To live in — and, by extension, participate in — a democratic-republic system automatically means that you are comfortable with the ends justifying the means. I've heard that phrase used to pejoratively refer to fellow Hillary supporters, but I actually think it applies to *everyone* involved.
If you don't vote? Your means are a hearty shrug that justifies that whatever happens, happens, 'cause whatevs.
If you vote Republican in this election, you are saying that the means of bigotry, bullying, oppression, and the subjugation of fair working conditions for everyone justify either the maybe-possible potential of slight economic improvement for some people which hopefully includes yourself although you can't guarantee, or that you've eradicated the "establishment elite" (whatever that means) from the system to usher in some form of change (whatever that means, although it includes the means that you already justified).
Alternately, if you vote Republican strictly because you want to crush women's rights to choose, you are justifying those same means of bigotry, bullying, oppression, and subjugation of worker's rights justify that maybe-possibly-hopefully-for-you, there will be no more abortions. More on Jesus in a bit.
If you vote Third Party, you are saying that the means of either federally funding a Third Party in the future, or absolving yourself from the process of a two-party system, justifies whatever the end result may be.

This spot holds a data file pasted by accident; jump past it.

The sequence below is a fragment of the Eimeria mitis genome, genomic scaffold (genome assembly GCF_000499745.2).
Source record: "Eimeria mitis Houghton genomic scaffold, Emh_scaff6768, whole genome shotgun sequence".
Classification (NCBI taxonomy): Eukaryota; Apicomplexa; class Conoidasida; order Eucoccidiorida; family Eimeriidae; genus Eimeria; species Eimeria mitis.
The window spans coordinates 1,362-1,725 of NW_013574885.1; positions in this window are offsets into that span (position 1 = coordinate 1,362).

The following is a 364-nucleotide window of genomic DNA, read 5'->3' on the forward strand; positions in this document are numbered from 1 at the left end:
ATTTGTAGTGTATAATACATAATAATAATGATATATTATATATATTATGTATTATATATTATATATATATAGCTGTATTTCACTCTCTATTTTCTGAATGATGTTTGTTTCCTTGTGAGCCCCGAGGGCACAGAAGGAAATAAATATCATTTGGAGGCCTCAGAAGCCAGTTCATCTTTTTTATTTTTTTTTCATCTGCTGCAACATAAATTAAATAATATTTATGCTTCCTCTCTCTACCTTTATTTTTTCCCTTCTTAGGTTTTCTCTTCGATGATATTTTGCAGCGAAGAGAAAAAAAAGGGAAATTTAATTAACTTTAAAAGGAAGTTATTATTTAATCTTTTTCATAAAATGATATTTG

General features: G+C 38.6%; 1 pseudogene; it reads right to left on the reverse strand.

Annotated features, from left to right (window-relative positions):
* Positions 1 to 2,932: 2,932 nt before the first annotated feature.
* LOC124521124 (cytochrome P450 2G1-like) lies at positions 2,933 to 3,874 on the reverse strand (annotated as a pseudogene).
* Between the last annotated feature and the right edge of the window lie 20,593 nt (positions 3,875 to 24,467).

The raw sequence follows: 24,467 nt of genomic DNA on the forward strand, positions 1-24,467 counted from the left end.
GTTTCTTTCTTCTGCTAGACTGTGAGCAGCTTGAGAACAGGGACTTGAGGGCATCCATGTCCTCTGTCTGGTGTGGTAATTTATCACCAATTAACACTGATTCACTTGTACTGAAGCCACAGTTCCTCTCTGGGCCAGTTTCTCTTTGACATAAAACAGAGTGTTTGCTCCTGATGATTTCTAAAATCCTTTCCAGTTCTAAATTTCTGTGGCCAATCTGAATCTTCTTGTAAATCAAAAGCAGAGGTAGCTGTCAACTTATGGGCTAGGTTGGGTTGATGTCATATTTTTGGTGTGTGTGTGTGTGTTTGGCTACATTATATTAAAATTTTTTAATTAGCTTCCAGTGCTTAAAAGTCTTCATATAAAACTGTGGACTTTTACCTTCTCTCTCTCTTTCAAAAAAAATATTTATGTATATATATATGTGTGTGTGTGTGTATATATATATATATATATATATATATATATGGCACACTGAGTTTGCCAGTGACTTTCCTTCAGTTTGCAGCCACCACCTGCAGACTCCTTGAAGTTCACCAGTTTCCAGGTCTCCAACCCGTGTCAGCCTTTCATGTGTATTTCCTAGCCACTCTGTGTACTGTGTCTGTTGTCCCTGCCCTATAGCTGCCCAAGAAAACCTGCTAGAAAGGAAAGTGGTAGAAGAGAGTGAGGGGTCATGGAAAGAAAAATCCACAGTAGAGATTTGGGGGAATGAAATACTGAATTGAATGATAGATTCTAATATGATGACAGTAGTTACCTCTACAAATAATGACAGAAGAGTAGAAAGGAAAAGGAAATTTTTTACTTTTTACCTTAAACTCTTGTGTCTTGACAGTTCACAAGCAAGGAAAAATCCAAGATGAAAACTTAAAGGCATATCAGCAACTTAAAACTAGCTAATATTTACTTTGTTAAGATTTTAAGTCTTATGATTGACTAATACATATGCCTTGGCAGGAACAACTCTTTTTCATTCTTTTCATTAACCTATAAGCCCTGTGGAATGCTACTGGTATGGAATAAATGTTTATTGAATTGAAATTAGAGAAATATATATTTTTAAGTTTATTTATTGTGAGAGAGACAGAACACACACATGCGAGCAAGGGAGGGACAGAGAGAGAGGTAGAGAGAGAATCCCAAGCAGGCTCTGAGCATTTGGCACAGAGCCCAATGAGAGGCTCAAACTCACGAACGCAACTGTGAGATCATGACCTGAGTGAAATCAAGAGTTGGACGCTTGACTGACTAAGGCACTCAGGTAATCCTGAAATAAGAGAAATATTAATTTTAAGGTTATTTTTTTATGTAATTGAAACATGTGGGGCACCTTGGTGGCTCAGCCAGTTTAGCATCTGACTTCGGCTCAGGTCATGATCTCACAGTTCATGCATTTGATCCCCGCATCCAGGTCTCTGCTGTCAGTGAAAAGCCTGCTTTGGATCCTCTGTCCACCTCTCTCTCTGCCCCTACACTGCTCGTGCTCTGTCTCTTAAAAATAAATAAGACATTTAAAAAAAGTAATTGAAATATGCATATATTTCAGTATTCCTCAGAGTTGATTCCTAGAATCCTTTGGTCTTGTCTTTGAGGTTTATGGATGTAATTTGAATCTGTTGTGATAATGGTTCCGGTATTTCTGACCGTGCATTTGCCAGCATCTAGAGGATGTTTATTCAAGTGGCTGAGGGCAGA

(I suppose that, more specifically and less defeatist, Libertarian voters are okay with losing some administrative protections for people in the hopes that our social and economic rules both eventually level out in the favor of some Utopian ideal of freedom. Green voters are okay with electing a self-serving pseudo-fascist whackjob in the hopes of justifying the passing of literally any part of a far-left progressive that I, personally, agree with, which is why I'm being so unnecessarily harsh to Stein.)
If you vote Democrat in this election, like I plan to do, you are saying that some obvious cases of collusion within the DNC at large, and some unfortunate foreign policy issues, are okay if it means that the vast majority of our fellow US citizens still get to enjoy their civil rights, and that there will be more opportunities for advancement in this country for people from all walks of life.
(I guess it also means that you're okay with the means of a qualified leader who married a guy who can't keep it in his pants, finally having the power to make some damn decisions)
And here's where we get to the Jesus proverb, since the evangelical vote is so significant, and because Christian mythology so informs our social makeup, for better or for worse:
All of these situations involve throwing some stones — which, for the sake of this intellectual idiomatic exercise, are the "means" of the other overly-simplistic philosophy. None of our votes or beliefs come without baggage or compromise. And unfortunately, we are complicit in the means that justify our desired ends (specifically for the sake of rhetorical Facebook argumentative bullshit logic).
We all want to present an image of ideological purity, but unfortunately, that's just not a realistic possibility, given the way our country (and world) functions. So the question is: which stones are you most comfortable throwing?